NB! Easy Lift is intended ONLY to be used with super gentle Ruthie Belle Lash Lift & Brow Lift product series as it enhances the effect of the curling lotion. If it’s used with a more aggressive Lash lift brand, the lashes can easily over process. Also, do not use Easy Lift before applying eyelash extensions it is meant to be used only as a lash/brow lamination primer.

Curling Lotion

The purpose of the curling lotion is to make lashes super soft (like cooked spaghetti!) to give them a new shape with fixing lotion. Lashes mainly consist of keratin so the curling lotion must contain ingredients that split the disulfide bonds in the keratin to make it possible to give lashes a new shape. Due to this the curling lotion is the most aggressive product of all lotions used during lash lifting and can cause the most damage if used improperly. 

The following harsh ingredients found in curling/lifting lotions are most often used to break down keratin. Usually, a mixture of them is used to achieve the desired result:

  • thioglycolate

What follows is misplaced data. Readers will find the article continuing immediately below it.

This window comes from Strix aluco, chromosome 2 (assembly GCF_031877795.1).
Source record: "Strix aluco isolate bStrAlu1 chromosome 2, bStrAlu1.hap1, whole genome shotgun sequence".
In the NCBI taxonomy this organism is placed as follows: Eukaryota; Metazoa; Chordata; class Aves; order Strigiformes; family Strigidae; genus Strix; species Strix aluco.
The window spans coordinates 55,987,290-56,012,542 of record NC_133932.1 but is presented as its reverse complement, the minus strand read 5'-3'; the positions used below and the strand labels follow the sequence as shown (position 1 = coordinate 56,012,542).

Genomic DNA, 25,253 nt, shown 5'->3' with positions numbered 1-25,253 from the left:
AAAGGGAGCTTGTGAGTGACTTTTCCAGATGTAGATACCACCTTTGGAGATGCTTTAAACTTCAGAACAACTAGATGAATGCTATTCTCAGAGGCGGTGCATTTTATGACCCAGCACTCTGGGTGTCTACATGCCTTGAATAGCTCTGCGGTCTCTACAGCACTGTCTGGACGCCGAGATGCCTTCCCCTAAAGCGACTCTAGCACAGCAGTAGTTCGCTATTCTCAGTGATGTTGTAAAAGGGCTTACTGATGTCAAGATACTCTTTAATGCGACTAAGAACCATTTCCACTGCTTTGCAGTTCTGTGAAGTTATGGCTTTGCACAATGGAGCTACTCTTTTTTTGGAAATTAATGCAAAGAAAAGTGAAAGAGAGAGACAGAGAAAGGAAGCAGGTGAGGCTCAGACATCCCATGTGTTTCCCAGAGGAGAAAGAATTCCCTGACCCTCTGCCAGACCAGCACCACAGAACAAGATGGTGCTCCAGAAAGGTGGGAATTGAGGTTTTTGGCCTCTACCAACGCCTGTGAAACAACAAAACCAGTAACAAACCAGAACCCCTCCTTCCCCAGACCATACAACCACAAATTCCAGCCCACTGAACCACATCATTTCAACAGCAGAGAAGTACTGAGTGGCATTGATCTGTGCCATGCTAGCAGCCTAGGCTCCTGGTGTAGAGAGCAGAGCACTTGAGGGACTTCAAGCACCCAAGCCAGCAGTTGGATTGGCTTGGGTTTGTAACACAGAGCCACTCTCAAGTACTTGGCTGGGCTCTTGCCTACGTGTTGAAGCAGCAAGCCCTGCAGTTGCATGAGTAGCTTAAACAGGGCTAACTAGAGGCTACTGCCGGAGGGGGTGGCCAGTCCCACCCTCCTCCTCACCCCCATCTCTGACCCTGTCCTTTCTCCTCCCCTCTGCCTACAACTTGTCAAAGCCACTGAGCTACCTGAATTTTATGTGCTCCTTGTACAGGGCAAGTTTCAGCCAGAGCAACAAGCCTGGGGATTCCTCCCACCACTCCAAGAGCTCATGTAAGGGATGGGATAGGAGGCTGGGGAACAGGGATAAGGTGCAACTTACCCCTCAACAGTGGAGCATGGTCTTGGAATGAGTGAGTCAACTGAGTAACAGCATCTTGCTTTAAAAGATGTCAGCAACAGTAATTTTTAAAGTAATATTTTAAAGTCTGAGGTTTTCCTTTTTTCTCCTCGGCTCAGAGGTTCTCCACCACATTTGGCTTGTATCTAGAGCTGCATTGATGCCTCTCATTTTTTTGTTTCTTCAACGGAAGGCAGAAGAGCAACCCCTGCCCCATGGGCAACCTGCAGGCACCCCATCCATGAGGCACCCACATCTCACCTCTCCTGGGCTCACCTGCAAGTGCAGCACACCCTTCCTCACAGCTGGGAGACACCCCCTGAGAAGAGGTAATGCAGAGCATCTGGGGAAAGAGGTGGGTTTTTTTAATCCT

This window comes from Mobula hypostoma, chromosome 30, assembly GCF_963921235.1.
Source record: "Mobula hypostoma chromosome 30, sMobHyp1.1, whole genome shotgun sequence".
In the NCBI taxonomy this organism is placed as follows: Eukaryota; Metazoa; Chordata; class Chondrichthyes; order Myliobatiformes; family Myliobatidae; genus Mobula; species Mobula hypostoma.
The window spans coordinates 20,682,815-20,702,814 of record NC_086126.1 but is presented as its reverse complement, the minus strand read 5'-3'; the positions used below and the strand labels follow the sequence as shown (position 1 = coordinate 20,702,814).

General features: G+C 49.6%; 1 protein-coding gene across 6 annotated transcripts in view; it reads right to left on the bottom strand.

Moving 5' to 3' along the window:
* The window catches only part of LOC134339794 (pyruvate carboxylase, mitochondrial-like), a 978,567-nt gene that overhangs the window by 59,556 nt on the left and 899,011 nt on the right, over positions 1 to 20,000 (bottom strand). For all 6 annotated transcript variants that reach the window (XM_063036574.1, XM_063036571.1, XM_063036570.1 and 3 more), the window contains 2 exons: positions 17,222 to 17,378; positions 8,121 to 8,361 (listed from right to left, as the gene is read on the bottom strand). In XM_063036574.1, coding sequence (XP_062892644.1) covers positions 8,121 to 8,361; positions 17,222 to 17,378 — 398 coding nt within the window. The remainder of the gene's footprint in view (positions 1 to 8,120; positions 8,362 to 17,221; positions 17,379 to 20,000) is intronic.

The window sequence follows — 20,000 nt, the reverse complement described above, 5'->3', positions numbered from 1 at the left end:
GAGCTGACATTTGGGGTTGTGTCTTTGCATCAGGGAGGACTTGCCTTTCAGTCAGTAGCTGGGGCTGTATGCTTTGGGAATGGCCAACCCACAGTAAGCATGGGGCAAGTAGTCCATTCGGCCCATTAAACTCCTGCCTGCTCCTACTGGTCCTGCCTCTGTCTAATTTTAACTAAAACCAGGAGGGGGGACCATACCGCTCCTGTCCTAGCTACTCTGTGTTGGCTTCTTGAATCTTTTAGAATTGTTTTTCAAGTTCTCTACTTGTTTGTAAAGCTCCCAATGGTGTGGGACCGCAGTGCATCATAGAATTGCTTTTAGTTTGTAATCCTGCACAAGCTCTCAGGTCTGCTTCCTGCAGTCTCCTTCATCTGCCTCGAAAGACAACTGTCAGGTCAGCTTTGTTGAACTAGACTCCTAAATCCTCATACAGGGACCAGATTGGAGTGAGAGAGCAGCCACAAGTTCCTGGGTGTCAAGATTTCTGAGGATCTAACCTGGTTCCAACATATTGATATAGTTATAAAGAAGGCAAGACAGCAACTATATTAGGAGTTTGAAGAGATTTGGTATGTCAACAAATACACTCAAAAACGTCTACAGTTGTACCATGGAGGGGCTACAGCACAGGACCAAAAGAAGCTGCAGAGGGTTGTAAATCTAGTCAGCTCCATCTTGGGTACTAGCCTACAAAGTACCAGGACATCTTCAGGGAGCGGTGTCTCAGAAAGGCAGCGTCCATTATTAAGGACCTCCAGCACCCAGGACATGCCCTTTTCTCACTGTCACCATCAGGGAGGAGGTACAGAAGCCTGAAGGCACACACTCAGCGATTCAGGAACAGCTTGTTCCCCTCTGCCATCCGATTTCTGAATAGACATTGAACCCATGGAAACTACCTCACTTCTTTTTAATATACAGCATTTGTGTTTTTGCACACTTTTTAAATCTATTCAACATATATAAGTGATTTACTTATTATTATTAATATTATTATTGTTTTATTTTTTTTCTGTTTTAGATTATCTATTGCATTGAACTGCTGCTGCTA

• ammonium bicarbonate
  • anything with ammonium in the name
  • ethanolamine 

Different proportions of these ingredients and how they are mixed together determine how aggressive or gentle a certain curling lotion is for natural lashes. There are MAJOR differences between the effect aggressive and gentle lash lift products have on natural lashes! There are more factors that play a part in the aggressiveness of the products besides the ingredients that have been used so I’ve made a separate paragraph that compares and explains this in detail.

The only thing that all lash lift or ‘lamination’ products have in common is that the pH of the curling lotion is at pH 8.1 – 9.5. Under pH of 8.1 the curling lotion does not break down keratin easily as it’s too close to neutral pH and from pH 9.5 the cuticles start ‘burning’ = dying = that’s where hair removal begins. I had a pH of 7.9 for my curling lotion a while ago and realised that this only provided beautiful results when the tiniest amount of adhesive was used so I changed the pH for a little bit higher for the products to always give a nice result, even when using more glue.